Islam enjoins unity in diversity
THE word ‘Islam’ is derived from the Arabic root ‘SLM’ which means, among other things, peace, purity, submission and obedience. In the religious sense the word Islam means submission to the Will of Allah and obedience to His Law.
Islam acknowledges the fact that Allah has created mankind in the form of different races and creed. Islam teaches us that diversity is a fact of nature and it makes nature beautiful. God has created this whole universe with diversity. God says in Surah Fatir, verses 27 to 28: “Seest thou not that God sends down rain from the sky? With it We then bring out produce of various colours. And in the mountains are tracts white and red, of various shades of colour, and black intense in hue. And so amongst men and crawling creatures and cattle, are they of various colours. Those truly fear God, among His Servants, who have knowledge: for God is Exalted in Might, Oft-Forgiving.”
In another surah, Al-Hujurat, verse 13 of the Holy Qur’an, Allah says: “O mankind! We created you from a single (pair) of a male and female, and made you into nations and tribes, that ye may know each other (not that ye may despise each other). Verily the most honoured of you in the sight of God is (he who is) the most righteous of you. And God has full knowledge and is well-acquainted (with all things).”
Thus, Islam recognises that there is diversity among human beings. These diversities are considered natural and are called “God’s signs” in the Qur’an (Surah al-Ruum, verses 20-22). They are indicative of God’s creative power and wisdom and are good and healthy since they endow human life with richness and beauty. God wants human beings to derive benefit from this diversity and not to allow it to generate unhealthy schisms and divisions in their ranks.
The diversities of races, families and tribes also have a healthy and constructive purpose, for mankind to know each other as mentioned in the verse above. Aside from enabling human beings to know each other better, there is no reason why these diversities should create barriers, or cause animosities among human beings.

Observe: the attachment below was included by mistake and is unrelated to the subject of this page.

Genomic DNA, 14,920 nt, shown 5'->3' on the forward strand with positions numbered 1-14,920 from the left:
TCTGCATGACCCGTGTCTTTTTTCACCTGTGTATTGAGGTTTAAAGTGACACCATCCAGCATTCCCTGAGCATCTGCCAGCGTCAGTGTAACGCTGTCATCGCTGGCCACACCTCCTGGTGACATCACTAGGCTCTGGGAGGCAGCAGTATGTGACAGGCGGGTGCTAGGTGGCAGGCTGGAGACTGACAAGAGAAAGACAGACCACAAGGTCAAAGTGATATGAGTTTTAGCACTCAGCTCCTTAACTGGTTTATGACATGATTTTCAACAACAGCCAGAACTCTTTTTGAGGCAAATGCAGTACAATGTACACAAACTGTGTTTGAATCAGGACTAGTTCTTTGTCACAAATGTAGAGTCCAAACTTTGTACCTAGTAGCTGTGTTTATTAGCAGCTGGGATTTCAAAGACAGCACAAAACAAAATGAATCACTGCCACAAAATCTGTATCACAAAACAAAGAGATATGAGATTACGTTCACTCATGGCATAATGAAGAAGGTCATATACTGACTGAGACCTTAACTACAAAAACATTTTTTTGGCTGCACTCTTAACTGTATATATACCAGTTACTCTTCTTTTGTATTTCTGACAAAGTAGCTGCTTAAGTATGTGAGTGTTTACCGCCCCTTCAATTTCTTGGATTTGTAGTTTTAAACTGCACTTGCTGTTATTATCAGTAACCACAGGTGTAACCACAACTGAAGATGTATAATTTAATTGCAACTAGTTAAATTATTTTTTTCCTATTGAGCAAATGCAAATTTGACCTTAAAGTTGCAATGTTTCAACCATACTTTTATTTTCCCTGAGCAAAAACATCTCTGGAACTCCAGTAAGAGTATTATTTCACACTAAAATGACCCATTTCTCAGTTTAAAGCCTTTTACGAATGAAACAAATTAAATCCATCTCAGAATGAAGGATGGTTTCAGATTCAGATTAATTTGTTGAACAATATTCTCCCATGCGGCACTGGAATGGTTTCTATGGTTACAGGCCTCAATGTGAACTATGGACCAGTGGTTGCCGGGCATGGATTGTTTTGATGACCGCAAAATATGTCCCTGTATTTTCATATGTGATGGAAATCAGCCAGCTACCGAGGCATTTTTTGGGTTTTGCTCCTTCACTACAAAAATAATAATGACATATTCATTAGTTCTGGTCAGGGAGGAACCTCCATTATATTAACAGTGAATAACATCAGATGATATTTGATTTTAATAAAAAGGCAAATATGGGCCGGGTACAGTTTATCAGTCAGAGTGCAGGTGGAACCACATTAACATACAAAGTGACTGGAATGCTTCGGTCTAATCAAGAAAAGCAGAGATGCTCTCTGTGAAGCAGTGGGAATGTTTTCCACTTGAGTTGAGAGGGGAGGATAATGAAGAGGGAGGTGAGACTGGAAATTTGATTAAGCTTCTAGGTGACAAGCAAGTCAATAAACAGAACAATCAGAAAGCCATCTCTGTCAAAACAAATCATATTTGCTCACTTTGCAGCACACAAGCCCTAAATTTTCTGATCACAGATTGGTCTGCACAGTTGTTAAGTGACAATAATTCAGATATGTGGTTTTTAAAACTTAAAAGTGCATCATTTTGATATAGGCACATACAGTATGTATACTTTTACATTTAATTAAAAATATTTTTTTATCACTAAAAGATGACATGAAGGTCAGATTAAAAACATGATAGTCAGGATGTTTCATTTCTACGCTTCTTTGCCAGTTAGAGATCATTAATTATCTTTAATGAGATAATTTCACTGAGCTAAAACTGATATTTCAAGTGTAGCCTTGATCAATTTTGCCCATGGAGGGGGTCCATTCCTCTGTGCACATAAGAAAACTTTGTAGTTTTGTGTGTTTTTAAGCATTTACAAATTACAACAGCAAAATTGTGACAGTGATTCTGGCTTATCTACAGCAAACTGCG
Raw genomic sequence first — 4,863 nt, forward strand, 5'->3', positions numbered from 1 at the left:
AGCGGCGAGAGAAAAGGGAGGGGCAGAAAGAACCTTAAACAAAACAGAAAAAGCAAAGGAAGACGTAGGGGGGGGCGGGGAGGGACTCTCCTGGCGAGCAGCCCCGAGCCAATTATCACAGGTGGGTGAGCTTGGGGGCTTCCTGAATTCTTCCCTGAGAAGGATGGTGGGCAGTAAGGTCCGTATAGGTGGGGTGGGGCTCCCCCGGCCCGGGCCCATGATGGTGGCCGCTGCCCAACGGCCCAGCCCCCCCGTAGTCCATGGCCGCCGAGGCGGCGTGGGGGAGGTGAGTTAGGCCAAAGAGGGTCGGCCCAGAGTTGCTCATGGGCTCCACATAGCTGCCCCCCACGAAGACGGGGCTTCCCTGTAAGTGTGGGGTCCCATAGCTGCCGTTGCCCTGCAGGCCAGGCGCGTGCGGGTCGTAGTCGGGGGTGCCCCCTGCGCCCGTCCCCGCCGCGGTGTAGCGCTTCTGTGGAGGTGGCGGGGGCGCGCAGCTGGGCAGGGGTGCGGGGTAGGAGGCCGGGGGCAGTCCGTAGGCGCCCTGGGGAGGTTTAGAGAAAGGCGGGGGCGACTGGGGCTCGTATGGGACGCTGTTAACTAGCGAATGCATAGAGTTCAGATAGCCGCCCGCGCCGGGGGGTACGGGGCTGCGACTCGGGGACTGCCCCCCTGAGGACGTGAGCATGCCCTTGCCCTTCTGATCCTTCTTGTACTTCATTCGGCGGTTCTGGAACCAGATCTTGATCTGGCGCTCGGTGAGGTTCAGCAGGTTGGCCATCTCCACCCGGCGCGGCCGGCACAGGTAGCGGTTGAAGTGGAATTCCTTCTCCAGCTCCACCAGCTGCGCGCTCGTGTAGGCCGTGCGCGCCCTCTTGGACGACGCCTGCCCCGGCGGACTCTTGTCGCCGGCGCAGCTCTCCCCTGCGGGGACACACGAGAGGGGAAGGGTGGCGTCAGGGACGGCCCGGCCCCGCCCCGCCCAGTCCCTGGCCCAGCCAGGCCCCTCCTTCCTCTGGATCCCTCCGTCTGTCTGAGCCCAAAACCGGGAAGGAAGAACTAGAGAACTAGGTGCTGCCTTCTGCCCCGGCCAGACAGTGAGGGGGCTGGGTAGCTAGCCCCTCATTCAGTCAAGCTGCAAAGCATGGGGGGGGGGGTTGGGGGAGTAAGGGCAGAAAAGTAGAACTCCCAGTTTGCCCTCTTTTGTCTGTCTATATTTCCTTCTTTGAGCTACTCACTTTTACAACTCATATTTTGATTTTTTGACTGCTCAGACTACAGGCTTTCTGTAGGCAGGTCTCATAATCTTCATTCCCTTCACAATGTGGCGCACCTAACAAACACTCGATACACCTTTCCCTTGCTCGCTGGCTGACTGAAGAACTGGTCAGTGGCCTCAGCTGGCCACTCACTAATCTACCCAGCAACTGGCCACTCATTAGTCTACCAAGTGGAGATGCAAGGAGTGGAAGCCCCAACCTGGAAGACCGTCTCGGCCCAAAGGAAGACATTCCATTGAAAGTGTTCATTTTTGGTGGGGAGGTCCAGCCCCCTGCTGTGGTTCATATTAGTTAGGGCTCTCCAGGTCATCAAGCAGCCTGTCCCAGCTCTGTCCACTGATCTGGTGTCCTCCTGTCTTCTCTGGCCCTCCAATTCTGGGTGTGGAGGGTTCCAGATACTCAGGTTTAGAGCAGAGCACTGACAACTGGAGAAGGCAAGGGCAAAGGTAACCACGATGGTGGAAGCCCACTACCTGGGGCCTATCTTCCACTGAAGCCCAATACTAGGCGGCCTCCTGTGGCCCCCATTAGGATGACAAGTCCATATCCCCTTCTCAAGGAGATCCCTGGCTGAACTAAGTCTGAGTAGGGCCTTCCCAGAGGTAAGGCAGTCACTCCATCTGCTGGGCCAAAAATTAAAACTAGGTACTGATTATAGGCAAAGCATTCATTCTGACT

In addition to these natural diversities, there is another dimension of diversity that is part and parcel of the human societies and cultures. This is the diversity of viewpoints. The Qur’an recognises the individuality of each human being as well as the individuality of their groups and communities. It is mentioned in Surah al-Maidah, verse 5, that: “…To each among you have We prescribed a Law and an open way. If God had so willed, He would have made you a single people, but (His plan is) to test you in what He hath given you; so strive as in a race in all virtues. The goal of you all is to God; it is He that will show you the truth of the matters in which ye dispute.”
Islam does not consider all viewpoints correct or of equal value. However, it is also a fact well recognised in Islam that very often the differences of opinions (ikhtilaf) are also a token of God’s mercy. If God had so willed, says the Quran, He could have forced people to come together to one point, but he did not do so. God did send His Prophets and Messengers from time to time so that the right path might be made clear through them. As regards the final judgement as to who followed the truth and who did not, that will be made known on the Day of Judgement by God Himself.
So, with the acknowledgement that there is diversity in the world, what does Islam enjoin its followers to do? Islam enjoins unity not only among Muslims but also between Muslims and non-Muslims. Muslims must ensure that unity, harmony and respect exist in a community, what more in a multi-religious community like ours. This can begin within a neighbourhood, before extending it on a large scale, such as at the district level, state level and subsequently the national level.
We acknowledge that there exist fundamental differences vis-a-vis our religious beliefs, but the focus should not be on these differences, rather it should be on the shared common values that we all hold dear. By understanding this, we can then inculcate respect in our community. This is stated in Surah Al-Nisa’, verse 36: “Serve God, and join not any partners with Him; and do good to parents, kinsfolk, orphans, those in need, neighbours who are near, neighbours who are strangers, the companion by your side, the wayfarer (ye meet) and what your right hands possess: For God loveth not the arrogant, the vainglorious.”
Unity is the natural need of human beings. It must be emphasised however that unity is not the total negation of diversity. Unity in diversity means to explore and enhance common virtues that emphasise interdependence, equality, justice, human rights, and the sanctity of each individual’s dignity. The goal should be to further a unified vision and recognition of the principle of “unity and diversity” and of the fact that we all are fellow-citizens of a country. We must try to build a more inclusive community grounded in respect of differences based on age, race, ethnicity, gender, religion and culture.
It is indeed possible to have unity with diversity. In the world in which we are living today, rightly called “the global village”, we cannot imagine having unity without diversity. It is not only that people in different parts of the world are diverse, but now we have a lot of diversity in our own cities, towns, indeed in our neighbourhoods. People who live next door to us are often very diverse in colours, cultures and religions.
Culled from www.ikim.gov.my